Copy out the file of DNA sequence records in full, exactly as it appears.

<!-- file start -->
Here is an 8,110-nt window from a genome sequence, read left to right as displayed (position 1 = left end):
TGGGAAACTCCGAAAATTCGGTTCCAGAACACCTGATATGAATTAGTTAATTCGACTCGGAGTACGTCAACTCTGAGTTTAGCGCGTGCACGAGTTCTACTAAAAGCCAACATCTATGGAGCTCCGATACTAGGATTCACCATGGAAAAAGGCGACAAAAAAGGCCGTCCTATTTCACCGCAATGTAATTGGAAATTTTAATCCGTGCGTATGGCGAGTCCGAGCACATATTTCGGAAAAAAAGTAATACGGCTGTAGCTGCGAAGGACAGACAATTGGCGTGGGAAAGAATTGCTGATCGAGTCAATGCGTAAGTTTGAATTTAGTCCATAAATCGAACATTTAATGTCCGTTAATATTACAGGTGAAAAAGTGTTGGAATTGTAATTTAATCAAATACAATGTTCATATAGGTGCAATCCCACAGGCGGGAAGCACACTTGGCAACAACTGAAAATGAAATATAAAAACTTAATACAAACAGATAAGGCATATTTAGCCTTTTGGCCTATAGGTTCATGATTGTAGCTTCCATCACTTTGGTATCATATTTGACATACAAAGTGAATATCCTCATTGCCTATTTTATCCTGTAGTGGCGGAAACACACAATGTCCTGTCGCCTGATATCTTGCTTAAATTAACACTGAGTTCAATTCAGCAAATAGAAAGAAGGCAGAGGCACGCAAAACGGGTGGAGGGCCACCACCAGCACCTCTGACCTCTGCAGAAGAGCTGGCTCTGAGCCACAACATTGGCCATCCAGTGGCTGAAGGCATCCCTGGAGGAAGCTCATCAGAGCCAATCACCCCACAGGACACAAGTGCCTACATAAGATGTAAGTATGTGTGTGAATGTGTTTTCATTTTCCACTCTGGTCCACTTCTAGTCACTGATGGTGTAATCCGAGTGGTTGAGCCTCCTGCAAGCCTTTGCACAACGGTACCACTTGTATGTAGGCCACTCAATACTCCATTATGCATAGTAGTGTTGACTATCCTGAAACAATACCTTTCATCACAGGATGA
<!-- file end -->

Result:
Here is an 8,110-nt window from a genome sequence, read left to right as displayed (position 1 = left end):
TGGGAAACTCCGAAAATTCGGTTCCAGAACACCTGATATGAATTAGTTAATTCGACTCGGAGTACGTCAACTCTGAGTTTAGCGCGTGCACGAGTTCTACTAAAAGCCAACATCTATGGAGCTCCGATACTAGGATTCACCATGGAAAAAGGCGACAAAAAAGGCCGTCCTATTTCACCGCAATGTAATTGGAAATTTTAATCCGTGCGTATGGCGAGTCCGAGCACATATTTCGGAAAAAAAGTAATACGGCTGTAGCTGCGAAGGACAGACAATTGGCGTGGGAAAGAATTGCTGATCGAGTCAATGCGTAAGTTTGAATTTAGTCCATAAATCGAACATTTAATGTCCGTTAATATTACAGGTGAAAAAGTGTTGGAATTGTAATTTAATCAAATACAATGTTCATATAGGTGCAATCCCACAGGCGGGAAGCACACTTGGCAACAACTGAAAATGAAATATAAAAACTTAATACAAACAGATAAGGCATATTTAGCCTTTTGGCCTATAGGTTCATGATTGTAGCTTCCATCACTTTGGTATCATATTTGACATACAAAGTGAATATCCTCATTGCCTATTTTATCCTGTAGTGGCGGAAACACACAATGTCCTGTCGCCTGATATCTTGCTTAAATTAACACTGAGTTCAATTCAGCAAATAGAAAGAAGGCAGAGGCACGCAAAACGGGTGGAGGGCCACCACCAGCACCTCTGACCTCTGCAGAAGAGCTGGCTCTGAGCCACAACATTGGCCATCCAGTGGCTGAAGGCATCCCTGGAGGAAGCTCATCAGAGCCAATCACCCCACAGGACACAAGTGCCTACATAAGATGTAAGTATGTGTGTGAATGTGTTTTCATTTTCCACTCTGGTCCACTTCTAGTCACTGATGGTGTAATCCGAGTGGTTGAGCCTCCTGCAAGCCTTTGCACAACGGTACCACTTGTATGTAGGCCACTCAATACTCCATTATGCATAGTAGTGTTGACTATCCTGAAACAATACCTTTCATCACAGGATGA